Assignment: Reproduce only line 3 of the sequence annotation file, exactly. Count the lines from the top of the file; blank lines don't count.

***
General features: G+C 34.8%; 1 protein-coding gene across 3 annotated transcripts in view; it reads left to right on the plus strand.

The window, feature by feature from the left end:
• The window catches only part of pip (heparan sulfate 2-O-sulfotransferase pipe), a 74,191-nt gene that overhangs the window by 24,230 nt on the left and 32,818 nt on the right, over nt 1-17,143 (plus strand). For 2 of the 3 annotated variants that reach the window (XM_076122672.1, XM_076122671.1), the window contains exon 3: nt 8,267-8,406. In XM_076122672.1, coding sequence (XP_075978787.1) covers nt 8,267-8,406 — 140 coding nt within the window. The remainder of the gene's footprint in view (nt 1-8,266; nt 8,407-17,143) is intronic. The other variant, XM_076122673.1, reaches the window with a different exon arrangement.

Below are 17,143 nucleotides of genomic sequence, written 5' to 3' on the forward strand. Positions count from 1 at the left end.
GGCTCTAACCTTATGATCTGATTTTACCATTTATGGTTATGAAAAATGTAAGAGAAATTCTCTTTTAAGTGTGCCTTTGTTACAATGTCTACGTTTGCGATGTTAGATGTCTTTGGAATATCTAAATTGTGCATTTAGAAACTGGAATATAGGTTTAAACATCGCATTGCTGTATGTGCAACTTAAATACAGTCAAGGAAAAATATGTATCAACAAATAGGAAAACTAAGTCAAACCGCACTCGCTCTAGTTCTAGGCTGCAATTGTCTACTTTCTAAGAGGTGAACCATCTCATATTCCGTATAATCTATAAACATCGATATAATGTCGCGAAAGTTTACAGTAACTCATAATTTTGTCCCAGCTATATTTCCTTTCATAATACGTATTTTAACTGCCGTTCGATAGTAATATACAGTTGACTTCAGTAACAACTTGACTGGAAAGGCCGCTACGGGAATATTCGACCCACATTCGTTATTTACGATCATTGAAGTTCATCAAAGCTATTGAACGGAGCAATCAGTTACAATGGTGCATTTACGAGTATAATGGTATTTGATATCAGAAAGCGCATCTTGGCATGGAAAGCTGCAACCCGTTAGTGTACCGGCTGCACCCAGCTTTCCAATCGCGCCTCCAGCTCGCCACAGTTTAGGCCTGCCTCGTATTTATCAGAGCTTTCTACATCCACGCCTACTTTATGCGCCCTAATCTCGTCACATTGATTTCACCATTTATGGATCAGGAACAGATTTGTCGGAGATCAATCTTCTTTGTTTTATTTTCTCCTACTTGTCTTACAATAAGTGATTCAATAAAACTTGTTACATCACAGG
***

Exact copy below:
• The window catches only part of pip (heparan sulfate 2-O-sulfotransferase pipe), a 74,191-nt gene that overhangs the window by 24,230 nt on the left and 32,818 nt on the right, over nt 1-17,143 (plus strand). For 2 of the 3 annotated variants that reach the window (XM_076122672.1, XM_076122671.1), the window contains exon 3: nt 8,267-8,406. In XM_076122672.1, coding sequence (XP_075978787.1) covers nt 8,267-8,406 — 140 coding nt within the window. The remainder of the gene's footprint in view (nt 1-8,266; nt 8,407-17,143) is intronic. The other variant, XM_076122673.1, reaches the window with a different exon arrangement.